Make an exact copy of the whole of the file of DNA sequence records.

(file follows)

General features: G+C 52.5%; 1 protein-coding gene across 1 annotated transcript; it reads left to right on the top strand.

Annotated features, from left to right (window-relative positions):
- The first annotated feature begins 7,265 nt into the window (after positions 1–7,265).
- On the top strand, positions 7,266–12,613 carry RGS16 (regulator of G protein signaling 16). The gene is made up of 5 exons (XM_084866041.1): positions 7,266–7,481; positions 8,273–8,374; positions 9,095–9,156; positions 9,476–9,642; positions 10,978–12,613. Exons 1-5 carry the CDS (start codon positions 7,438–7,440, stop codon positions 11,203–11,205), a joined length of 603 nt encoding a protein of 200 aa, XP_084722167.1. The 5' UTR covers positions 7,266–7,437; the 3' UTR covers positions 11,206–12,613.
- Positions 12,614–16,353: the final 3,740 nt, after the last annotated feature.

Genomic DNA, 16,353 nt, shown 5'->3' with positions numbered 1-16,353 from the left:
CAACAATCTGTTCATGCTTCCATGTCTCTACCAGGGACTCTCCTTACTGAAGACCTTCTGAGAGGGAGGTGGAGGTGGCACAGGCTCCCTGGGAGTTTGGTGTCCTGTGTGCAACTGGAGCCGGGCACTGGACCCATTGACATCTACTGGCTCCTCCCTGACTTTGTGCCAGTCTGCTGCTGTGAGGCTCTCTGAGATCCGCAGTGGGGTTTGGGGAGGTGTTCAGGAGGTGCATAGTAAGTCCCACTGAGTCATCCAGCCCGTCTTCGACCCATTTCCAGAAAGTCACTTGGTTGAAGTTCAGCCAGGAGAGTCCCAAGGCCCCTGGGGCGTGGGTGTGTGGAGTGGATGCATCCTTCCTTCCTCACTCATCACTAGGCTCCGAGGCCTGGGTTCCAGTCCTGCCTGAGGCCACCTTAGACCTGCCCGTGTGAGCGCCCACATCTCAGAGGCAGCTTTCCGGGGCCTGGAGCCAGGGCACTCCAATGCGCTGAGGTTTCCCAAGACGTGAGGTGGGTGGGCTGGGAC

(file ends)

General features: G+C 52.5%; 1 protein-coding gene across 1 annotated transcript; it reads left to right on the top strand.

Annotated features, from left to right (window-relative positions):
- The first annotated feature begins 7,265 nt into the window (after positions 1–7,265).
- On the top strand, positions 7,266–12,613 carry RGS16 (regulator of G protein signaling 16). The gene is made up of 5 exons (XM_084866041.1): positions 7,266–7,481; positions 8,273–8,374; positions 9,095–9,156; positions 9,476–9,642; positions 10,978–12,613. Exons 1-5 carry the CDS (start codon positions 7,438–7,440, stop codon positions 11,203–11,205), a joined length of 603 nt encoding a protein of 200 aa, XP_084722167.1. The 5' UTR covers positions 7,266–7,437; the 3' UTR covers positions 11,206–12,613.
- Positions 12,614–16,353: the final 3,740 nt, after the last annotated feature.

Genomic DNA, 16,353 nt, shown 5'->3' with positions numbered 1-16,353 from the left:
CAACAATCTGTTCATGCTTCCATGTCTCTACCAGGGACTCTCCTTACTGAAGACCTTCTGAGAGGGAGGTGGAGGTGGCACAGGCTCCCTGGGAGTTTGGTGTCCTGTGTGCAACTGGAGCCGGGCACTGGACCCATTGACATCTACTGGCTCCTCCCTGACTTTGTGCCAGTCTGCTGCTGTGAGGCTCTCTGAGATCCGCAGTGGGGTTTGGGGAGGTGTTCAGGAGGTGCATAGTAAGTCCCACTGAGTCATCCAGCCCGTCTTCGACCCATTTCCAGAAAGTCACTTGGTTGAAGTTCAGCCAGGAGAGTCCCAAGGCCCCTGGGGCGTGGGTGTGTGGAGTGGATGCATCCTTCCTTCCTCACTCATCACTAGGCTCCGAGGCCTGGGTTCCAGTCCTGCCTGAGGCCACCTTAGACCTGCCCGTGTGAGCGCCCACATCTCAGAGGCAGCTTTCCGGGGCCTGGAGCCAGGGCACTCCAATGCGCTGAGGTTTCCCAAGACGTGAGGTGGGTGGGCTGGGAC